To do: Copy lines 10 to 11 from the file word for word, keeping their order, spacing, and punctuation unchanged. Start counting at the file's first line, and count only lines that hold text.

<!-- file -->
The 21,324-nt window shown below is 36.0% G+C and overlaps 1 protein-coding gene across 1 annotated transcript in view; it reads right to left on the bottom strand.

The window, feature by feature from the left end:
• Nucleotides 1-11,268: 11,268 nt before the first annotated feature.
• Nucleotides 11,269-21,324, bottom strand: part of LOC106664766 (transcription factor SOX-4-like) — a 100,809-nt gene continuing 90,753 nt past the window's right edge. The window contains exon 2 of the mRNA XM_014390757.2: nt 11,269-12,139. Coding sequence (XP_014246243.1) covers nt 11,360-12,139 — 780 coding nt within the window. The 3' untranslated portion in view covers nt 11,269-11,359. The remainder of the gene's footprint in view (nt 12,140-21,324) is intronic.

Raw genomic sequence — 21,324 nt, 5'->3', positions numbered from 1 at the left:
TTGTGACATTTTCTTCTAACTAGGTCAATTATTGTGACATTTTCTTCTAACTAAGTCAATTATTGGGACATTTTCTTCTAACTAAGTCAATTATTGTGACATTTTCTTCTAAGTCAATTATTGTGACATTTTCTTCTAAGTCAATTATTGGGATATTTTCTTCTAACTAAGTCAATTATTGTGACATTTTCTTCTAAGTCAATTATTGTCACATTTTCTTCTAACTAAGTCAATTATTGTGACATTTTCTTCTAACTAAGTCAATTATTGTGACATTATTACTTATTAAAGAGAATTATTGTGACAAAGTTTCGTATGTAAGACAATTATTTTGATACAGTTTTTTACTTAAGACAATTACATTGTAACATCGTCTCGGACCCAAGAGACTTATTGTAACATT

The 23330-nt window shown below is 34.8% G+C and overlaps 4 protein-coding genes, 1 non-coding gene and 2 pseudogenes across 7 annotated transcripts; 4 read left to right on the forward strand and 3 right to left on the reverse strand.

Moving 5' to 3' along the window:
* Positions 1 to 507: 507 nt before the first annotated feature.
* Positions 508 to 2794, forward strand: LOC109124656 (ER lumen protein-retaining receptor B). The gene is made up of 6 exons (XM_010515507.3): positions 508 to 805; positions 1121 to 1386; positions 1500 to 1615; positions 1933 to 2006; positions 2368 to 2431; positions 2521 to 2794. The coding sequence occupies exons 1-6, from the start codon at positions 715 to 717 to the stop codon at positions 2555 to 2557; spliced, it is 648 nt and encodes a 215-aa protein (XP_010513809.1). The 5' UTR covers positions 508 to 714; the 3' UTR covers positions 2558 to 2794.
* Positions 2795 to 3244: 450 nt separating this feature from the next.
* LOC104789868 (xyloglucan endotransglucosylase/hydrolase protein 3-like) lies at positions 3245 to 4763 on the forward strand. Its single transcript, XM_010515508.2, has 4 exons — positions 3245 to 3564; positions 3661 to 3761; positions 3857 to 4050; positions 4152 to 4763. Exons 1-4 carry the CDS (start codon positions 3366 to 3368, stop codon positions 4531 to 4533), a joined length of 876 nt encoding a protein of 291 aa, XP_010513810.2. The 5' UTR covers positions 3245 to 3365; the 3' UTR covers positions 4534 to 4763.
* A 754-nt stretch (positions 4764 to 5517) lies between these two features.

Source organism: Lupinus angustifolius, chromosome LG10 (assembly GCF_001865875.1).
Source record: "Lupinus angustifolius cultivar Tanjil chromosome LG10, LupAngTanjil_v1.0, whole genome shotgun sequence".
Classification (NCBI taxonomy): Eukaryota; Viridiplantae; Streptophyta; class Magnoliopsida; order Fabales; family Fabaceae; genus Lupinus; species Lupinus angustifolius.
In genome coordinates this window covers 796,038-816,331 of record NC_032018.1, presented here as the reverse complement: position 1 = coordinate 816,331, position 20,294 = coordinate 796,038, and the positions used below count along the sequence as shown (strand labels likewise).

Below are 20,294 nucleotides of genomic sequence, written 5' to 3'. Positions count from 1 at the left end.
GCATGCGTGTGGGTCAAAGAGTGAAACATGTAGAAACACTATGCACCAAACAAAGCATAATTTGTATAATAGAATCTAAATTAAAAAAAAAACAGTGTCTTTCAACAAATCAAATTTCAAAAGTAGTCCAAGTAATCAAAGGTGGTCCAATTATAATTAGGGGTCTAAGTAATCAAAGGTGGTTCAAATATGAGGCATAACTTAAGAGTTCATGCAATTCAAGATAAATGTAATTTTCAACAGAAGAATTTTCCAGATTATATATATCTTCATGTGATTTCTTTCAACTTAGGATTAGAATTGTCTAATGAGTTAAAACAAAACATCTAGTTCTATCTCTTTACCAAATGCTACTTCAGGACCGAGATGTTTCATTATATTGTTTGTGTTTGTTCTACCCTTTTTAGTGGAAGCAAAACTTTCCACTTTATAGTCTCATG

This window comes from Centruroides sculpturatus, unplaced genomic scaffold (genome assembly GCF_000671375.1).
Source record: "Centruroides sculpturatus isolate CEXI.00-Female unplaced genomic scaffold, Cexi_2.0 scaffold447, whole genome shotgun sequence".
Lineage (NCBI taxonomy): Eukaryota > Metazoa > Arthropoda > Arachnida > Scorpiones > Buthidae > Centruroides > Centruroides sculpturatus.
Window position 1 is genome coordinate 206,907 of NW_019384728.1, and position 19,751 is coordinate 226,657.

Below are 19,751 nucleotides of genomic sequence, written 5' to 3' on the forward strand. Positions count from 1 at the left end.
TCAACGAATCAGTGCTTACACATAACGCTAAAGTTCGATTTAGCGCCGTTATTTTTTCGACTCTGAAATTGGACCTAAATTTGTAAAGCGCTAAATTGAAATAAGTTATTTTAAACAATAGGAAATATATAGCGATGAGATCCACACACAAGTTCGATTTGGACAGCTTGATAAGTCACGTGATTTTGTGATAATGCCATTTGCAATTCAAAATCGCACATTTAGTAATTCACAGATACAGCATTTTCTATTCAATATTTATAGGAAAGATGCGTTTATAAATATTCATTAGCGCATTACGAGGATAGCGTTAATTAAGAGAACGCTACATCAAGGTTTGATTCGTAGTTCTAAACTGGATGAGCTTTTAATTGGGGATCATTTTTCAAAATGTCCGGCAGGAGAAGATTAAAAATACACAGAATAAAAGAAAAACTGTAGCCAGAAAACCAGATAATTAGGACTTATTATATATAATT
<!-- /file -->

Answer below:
* Positions 508 to 2794, forward strand: LOC109124656 (ER lumen protein-retaining receptor B). The gene is made up of 6 exons (XM_010515507.3): positions 508 to 805; positions 1121 to 1386; positions 1500 to 1615; positions 1933 to 2006; positions 2368 to 2431; positions 2521 to 2794. The coding sequence occupies exons 1-6, from the start codon at positions 715 to 717 to the stop codon at positions 2555 to 2557; spliced, it is 648 nt and encodes a 215-aa protein (XP_010513809.1). The 5' UTR covers positions 508 to 714; the 3' UTR covers positions 2558 to 2794.
* Positions 2795 to 3244: 450 nt separating this feature from the next.